• The Flying Yankee

  • Pertaining to all railroading subjects, past and present, in New England
Pertaining to all railroading subjects, past and present, in New England

Moderators: MEC407, NHN503

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  by NRGeep
 
b&m 1566 wrote: Fri Aug 23, 2019 7:00 pm The issue comes as a politically motivated campaign by a state representative to stonewall all efforts to restore the Flying Yankee and to prevent the Flying Yankee Restoration Group from accepting any type of donation. This is the type of BS that was bound to happen and this is exactly why the state needs to sell it.

Please be more specific and cite sources.
  by b&m 1566
 
I apologize, my understanding was a little bit off track. There is no source to site, this was just through personal conversations that I took as open knowledge. The former (not active) state rep is a Mr. Connolly (I don't know his first name), I gather he was once involved but is now working against the project.
  by Backshophoss
 
Was this " local Critter" also against the Downeaster from the beginning?
  by NHV 669
 
The man in question is Steven Connolly of Bethlehem. He actually wrote an op-ed piece recently to the Caledonian Record implying that the Vermonter would see better ridership taking the VTR Burlington sub and GMRC, as opposed to the much faster and more populated CV route.

I wouldn't take Mr. Conolly seriously, but Brian isn't making things up here, NRGeep. He has a history of writing such "nuisance" articles.
  by NRGeep
 
Ahh yes, Mr Connolly appears to be a letter to the editor troll. His notion that drying up Amtrak funds will somehow magically open up new passenger corridors is certainly a novel concept, to be generous.
Last edited by MEC407 on Fri Aug 30, 2019 3:45 pm, edited 1 time in total. Reason: unnecessary quoting
  by b&m 1566
 
Backshophoss wrote: Tue Aug 27, 2019 3:24 pm Was this " local Critter" also against the Downeaster from the beginning?
If the bio I read on him is correct, he was a state rep in the mid to late 90's - early 2000's, so there's a good chance that he was one of the many who fought against the Downeaster.
If it is true that this guy has managed to stonewall the efforts to restore the Flying Yankee, then bravo my friend, bravo, you won, you got your selfish way, now what?
The Flying Yankee Restoration Group, isn't even accepting donations at this point, the state really has no options left other than to try and sell it and hope there's a buyer for it. They should be fair about it though because after all, it cost the tax payers, 1 dollar (one) to purchase it.
  by gokeefe
 
Conway Scenic is probably the only operation in New Hampshire that has enough mechanical and financial resources to take this project on.

I believe the Flying Yankee actually ran through North Conway at one point when it was being operated as the "Mountaineer".
  by b&m 1566
 
Yes, the Flying Yankee use to operate through Crawford Notch under the Mountaineer banner name. Boston, MA to Littleton, NH via the Conway branch in both directions. To the best of my knowledge, the train was turned on the wye in Bethlehem, the former junction of the Fabyan Branch, located off of today's Route 116 and Wing Rd.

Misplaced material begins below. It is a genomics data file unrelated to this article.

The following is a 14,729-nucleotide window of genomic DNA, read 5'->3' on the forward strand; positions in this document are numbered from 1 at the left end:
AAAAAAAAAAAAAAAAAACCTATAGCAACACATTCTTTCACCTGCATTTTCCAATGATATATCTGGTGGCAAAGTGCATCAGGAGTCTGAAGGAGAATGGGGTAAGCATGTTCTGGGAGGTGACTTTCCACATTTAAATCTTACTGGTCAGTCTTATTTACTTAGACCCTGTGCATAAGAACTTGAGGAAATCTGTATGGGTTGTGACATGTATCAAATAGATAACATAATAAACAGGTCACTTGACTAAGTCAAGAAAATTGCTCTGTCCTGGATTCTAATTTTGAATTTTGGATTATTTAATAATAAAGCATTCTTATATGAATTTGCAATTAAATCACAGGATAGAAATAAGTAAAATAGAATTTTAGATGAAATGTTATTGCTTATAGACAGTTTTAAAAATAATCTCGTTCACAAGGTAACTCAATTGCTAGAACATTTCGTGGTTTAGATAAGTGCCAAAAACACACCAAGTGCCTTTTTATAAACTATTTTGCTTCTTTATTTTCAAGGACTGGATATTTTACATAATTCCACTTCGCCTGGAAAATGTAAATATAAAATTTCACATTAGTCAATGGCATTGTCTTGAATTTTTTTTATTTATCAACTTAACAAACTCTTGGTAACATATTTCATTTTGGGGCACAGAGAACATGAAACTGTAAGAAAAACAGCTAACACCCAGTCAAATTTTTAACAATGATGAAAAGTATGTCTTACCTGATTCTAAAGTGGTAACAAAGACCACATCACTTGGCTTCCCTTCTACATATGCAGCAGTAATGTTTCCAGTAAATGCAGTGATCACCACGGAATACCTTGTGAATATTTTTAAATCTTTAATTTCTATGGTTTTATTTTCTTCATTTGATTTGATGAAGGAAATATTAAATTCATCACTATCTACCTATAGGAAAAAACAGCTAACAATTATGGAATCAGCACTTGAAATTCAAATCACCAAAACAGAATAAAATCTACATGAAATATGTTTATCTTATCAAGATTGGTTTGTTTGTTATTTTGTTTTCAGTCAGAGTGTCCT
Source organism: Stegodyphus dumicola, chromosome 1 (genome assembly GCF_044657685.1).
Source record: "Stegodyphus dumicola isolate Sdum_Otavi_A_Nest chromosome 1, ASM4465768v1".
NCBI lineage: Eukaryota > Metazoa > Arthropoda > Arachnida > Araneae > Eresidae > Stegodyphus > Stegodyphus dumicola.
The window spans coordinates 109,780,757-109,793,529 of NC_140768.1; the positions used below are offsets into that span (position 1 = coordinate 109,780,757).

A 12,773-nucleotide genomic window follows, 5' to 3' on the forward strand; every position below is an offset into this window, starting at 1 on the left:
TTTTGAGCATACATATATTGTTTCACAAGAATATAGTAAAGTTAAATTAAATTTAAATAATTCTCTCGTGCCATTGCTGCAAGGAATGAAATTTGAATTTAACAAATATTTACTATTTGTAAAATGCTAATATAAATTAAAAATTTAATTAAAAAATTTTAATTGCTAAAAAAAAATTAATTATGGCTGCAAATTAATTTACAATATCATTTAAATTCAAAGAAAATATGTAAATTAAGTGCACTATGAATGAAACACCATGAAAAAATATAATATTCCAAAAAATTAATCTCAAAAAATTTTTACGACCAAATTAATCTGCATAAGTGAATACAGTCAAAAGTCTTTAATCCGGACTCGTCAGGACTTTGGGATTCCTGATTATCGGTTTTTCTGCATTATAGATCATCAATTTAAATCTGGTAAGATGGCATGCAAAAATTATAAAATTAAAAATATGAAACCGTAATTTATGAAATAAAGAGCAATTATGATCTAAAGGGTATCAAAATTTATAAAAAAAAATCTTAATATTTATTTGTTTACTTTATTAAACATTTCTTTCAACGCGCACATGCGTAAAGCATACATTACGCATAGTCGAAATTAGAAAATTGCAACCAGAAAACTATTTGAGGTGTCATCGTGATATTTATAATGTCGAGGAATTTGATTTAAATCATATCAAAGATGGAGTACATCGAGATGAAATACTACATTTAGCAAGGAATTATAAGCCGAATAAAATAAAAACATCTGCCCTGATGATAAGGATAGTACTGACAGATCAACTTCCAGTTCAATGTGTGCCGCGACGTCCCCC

A lot of people keep bringing up the Conway Scenic as a good candidate for the Flying Yankee to land up next, not just railfan's but it even seems like knowledgeable railroader's are too; however management and ownership of the Conway Scenic, have yet to chime in on whether or not they would be interested in having the Flying Yankee.
  by gokeefe
 
How many years did it run as the "Mountaineer"? I don't think I've ever seen an answer to that.
  by highrail
 
"How many years did it run as the "Mountaineer"?"

I am looking at Carl Byron's book, "Boston and Maine Trackside" (Morning Sun Books, 1999, page 98)

He notes:
That the Flying Yankee served as the "Mountaineer" until 1944. "A late 1944 reassignment placed the aging streamliner in Boston-Bellows Falls-White River Jct. service as the CHESHIRE."
In 1952, became the Minuteman on the Hoosac Tunnel route to Troy, NY
"Excepting a brief summer, 1955 interlude back on old Boston-Portland route, the 6000 ended service as the Minuteman in May, 1957."

Steve
  by gokeefe
 
So ending in 1944. But ... When did it begin?
  by highrail
 
From the same book...

"arrival" February 9, 1935
"Beginning on April 4, 1935, The Flying Yankee started a grueling Portland-Boston; Boston-Bangor-Boston, and Boston-Portland schedule of 733 miles per day."

Steve
  by b&m 1566
 
Highrail, he's asking specifically about the Mountaineer, what years did the Flying Yankee operate as the Mountaineer? 19?? - 1944
  by highrail
 
Thanks for pointing that out...

It does not have an exact start date, but it does say that service as the Flying Yankee ended in "early 1941." It then states that "During most of WW II B&M 6000 served as the Mountaineer...a late 1944 re reassignment...as the Cheshire." So not very long, about 3 years.

Steve
  by gokeefe
 
So probably changed with the publication of the summer timetable which would be April or May. Very interesting. Thank you all for the clarification.

I'm surprised that they took it off the Boston to Portland run less than 10 years after inauguration. 1947 would have made more sense as that was the date of the opening of the Maine Turnpike. Very interesting decision there.

Perhaps preparations for war meant express passenger service had to be reduced in order to accommodate more freight on the main lines. The Conway Branch probably would have been a "safe bet" in terms of freight traffic interference.
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